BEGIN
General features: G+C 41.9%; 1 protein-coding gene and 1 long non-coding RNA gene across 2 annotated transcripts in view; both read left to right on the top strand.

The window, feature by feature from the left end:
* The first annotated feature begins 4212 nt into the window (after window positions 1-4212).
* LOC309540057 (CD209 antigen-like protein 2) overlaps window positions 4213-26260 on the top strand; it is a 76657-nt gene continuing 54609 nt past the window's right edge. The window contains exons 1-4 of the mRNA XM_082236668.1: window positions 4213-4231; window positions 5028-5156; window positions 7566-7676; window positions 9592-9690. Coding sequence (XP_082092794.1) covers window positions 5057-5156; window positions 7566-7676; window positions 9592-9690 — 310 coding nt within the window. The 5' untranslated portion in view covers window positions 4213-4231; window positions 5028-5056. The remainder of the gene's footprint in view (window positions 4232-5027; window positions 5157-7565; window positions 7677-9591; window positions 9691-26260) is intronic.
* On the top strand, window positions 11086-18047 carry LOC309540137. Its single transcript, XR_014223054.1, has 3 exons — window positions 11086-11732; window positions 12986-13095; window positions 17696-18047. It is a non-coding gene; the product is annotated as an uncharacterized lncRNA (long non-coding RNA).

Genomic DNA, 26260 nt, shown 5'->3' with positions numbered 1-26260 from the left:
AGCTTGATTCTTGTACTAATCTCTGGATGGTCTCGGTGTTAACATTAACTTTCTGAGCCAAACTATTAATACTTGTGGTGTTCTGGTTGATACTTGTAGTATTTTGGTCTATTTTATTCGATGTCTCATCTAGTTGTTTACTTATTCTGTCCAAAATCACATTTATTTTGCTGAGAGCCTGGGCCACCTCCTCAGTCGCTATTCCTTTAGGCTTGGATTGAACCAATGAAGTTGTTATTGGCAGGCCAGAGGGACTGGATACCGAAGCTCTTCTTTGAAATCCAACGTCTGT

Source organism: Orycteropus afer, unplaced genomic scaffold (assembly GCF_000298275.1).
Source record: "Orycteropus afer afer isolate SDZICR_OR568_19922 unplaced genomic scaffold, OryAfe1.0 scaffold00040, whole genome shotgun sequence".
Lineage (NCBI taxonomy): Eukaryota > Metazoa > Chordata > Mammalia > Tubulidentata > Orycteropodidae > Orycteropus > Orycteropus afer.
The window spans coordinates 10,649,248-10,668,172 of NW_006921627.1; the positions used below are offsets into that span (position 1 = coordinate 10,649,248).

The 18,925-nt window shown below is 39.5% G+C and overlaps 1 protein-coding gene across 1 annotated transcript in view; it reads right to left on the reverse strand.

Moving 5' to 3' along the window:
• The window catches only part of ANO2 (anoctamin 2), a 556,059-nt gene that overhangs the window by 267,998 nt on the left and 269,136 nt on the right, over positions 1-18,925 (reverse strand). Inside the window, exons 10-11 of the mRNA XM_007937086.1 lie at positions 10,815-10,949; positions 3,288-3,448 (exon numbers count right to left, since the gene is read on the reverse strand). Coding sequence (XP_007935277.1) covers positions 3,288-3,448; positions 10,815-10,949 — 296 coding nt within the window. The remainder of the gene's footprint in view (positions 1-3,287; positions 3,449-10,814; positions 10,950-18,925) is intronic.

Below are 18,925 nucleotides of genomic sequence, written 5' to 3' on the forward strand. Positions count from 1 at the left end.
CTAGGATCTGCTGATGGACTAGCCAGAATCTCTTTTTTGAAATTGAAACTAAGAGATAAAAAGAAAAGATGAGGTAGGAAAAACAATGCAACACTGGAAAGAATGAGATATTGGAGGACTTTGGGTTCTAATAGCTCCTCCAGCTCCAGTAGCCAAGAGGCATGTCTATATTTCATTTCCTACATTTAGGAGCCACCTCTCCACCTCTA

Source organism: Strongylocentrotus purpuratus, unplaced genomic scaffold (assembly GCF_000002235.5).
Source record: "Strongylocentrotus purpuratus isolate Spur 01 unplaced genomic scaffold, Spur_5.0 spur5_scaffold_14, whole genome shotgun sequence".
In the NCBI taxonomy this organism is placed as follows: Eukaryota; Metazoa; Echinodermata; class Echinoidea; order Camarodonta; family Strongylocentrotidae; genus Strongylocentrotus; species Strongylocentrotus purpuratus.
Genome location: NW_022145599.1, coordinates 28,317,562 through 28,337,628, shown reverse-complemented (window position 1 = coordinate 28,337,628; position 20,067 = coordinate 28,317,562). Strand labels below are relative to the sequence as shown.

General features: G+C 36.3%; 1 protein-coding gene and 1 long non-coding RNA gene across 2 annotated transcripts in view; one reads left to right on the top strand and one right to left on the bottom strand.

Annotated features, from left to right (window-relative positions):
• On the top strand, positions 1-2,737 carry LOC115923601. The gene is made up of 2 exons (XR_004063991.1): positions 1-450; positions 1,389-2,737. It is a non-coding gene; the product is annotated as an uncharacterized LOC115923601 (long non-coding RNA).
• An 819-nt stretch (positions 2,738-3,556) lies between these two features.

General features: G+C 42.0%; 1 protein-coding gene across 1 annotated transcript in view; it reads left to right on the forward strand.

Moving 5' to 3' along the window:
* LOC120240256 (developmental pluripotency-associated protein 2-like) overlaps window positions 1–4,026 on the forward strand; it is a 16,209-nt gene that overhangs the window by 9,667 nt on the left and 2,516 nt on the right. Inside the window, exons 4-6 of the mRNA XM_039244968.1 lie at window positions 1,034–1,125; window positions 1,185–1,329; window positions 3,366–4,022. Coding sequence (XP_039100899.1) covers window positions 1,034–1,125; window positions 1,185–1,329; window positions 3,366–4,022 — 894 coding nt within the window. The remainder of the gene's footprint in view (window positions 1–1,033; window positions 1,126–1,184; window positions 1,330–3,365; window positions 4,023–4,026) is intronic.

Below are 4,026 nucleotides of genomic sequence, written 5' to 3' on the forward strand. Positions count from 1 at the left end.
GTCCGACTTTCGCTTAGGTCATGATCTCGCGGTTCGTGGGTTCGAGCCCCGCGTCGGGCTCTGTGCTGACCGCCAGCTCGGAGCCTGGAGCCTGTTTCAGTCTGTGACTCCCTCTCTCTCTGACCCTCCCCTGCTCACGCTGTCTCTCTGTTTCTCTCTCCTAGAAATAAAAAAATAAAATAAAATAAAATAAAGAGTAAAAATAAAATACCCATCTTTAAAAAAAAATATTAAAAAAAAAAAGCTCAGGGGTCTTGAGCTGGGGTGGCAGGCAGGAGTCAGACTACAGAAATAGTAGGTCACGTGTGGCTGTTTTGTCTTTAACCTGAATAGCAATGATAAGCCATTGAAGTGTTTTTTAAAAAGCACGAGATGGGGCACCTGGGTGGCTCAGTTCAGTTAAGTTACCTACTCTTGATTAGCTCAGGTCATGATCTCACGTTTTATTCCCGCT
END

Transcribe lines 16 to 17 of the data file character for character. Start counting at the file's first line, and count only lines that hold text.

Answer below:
CTAGGATCTGCTGATGGACTAGCCAGAATCTCTTTTTTGAAATTGAAACTAAGAGATAAAAAGAAAAGATGAGGTAGGAAAAACAATGCAACACTGGAAAGAATGAGATATTGGAGGACTTTGGGTTCTAATAGCTCCTCCAGCTCCAGTAGCCAAGAGGCATGTCTATATTTCATTTCCTACATTTAGGAGCCACCTCTCCACCTCTA

Source organism: Strongylocentrotus purpuratus, unplaced genomic scaffold (assembly GCF_000002235.5).